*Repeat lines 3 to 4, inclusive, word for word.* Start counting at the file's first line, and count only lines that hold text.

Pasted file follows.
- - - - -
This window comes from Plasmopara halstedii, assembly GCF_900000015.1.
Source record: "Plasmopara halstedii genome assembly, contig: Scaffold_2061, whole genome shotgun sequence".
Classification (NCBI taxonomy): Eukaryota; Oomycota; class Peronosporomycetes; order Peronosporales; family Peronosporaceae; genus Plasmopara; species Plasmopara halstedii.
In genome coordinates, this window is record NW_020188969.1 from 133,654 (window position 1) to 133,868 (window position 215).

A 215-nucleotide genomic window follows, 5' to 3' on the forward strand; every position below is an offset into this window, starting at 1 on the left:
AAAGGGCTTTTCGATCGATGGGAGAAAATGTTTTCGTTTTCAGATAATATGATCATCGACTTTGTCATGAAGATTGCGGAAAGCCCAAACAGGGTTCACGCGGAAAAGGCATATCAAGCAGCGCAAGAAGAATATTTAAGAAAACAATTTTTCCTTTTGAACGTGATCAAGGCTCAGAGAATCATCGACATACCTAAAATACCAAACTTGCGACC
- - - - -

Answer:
Classification (NCBI taxonomy): Eukaryota; Oomycota; class Peronosporomycetes; order Peronosporales; family Peronosporaceae; genus Plasmopara; species Plasmopara halstedii.
In genome coordinates, this window is record NW_020188969.1 from 133,654 (window position 1) to 133,868 (window position 215).